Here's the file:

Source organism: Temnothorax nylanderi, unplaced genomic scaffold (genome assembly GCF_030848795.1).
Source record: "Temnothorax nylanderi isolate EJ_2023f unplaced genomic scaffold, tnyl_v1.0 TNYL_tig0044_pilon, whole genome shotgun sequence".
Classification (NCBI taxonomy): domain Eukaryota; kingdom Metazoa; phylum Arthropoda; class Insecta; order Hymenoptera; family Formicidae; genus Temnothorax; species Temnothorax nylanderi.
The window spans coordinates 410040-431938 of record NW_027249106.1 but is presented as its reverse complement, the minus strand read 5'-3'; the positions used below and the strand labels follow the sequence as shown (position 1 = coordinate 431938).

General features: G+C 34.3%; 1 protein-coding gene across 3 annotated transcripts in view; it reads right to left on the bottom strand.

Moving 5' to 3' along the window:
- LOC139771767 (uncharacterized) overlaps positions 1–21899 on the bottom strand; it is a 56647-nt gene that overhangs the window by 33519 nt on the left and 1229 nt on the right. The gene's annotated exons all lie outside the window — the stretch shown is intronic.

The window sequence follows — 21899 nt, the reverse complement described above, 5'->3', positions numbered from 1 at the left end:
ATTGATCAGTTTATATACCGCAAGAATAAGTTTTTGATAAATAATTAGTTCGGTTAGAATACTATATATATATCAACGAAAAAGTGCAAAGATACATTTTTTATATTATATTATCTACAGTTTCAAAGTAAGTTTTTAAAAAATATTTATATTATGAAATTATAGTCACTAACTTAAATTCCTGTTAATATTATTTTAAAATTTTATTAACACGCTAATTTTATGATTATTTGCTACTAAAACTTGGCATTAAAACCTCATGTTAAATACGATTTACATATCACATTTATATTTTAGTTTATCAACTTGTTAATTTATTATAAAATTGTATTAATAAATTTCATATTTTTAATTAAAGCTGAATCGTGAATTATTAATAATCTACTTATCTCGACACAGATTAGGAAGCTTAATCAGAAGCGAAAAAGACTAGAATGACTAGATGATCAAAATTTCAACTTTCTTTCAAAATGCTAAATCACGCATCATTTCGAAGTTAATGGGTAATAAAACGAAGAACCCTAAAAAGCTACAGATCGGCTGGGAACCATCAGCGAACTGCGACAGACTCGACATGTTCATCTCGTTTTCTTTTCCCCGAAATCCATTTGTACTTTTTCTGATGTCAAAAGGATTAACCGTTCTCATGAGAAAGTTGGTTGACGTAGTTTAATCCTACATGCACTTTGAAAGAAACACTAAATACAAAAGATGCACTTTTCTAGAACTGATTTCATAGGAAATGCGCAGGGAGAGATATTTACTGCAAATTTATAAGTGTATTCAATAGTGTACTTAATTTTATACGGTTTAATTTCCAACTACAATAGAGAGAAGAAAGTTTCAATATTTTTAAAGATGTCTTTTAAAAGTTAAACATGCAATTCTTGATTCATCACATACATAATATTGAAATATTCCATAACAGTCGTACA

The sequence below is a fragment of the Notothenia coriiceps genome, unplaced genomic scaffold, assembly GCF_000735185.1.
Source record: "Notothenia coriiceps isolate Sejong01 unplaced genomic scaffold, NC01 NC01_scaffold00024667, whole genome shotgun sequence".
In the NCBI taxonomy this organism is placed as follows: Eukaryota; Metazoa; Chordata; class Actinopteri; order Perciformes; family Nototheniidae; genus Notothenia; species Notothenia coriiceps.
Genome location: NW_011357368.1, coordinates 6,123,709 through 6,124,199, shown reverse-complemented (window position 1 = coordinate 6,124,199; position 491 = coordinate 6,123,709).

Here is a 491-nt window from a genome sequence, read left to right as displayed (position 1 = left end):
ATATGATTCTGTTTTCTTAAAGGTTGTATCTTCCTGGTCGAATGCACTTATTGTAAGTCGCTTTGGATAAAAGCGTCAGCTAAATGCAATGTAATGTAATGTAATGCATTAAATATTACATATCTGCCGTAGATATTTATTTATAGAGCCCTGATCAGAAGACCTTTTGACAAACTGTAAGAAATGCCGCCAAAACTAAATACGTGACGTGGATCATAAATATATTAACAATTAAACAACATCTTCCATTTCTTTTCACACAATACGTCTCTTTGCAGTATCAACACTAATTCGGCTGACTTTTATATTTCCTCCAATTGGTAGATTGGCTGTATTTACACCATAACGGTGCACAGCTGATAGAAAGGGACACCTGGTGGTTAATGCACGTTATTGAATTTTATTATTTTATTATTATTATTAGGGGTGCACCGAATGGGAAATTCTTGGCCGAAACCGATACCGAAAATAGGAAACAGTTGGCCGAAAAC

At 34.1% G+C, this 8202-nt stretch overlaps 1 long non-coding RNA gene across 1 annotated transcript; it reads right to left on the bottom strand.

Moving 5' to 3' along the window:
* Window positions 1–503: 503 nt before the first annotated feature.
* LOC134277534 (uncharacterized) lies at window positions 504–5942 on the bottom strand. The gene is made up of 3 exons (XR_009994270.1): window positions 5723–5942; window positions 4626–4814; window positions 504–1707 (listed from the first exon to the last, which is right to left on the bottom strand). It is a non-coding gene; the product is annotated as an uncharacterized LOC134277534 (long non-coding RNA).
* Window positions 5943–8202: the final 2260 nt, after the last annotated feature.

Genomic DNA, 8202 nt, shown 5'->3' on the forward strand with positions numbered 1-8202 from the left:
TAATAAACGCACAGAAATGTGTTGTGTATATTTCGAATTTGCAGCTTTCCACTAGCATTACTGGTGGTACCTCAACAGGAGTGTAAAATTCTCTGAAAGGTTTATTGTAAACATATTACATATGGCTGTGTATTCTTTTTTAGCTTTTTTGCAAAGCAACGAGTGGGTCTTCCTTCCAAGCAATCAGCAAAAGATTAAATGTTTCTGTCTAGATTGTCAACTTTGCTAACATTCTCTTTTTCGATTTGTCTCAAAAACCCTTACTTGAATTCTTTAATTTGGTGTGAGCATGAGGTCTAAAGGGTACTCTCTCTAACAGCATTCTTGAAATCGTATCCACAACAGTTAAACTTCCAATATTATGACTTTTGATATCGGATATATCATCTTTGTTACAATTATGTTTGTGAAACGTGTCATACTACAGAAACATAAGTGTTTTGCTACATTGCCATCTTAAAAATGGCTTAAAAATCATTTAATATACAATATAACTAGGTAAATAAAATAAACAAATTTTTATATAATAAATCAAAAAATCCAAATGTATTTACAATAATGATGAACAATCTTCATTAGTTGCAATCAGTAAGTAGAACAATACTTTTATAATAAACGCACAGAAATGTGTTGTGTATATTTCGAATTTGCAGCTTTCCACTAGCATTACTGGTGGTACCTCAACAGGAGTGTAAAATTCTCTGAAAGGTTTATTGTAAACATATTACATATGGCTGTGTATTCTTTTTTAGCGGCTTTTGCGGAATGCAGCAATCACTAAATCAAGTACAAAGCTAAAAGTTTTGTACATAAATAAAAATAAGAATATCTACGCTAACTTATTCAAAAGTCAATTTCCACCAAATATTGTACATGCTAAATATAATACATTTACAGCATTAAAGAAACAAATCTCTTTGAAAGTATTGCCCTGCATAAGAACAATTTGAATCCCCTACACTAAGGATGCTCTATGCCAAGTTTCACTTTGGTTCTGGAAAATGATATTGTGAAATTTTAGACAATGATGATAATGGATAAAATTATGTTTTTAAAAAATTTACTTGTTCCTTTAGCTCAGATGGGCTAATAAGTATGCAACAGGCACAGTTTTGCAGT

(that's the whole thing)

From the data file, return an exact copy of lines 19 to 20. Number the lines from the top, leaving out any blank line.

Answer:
* LOC134277534 (uncharacterized) lies at window positions 504–5942 on the bottom strand. The gene is made up of 3 exons (XR_009994270.1): window positions 5723–5942; window positions 4626–4814; window positions 504–1707 (listed from the first exon to the last, which is right to left on the bottom strand). It is a non-coding gene; the product is annotated as an uncharacterized LOC134277534 (long non-coding RNA).
* Window positions 5943–8202: the final 2260 nt, after the last annotated feature.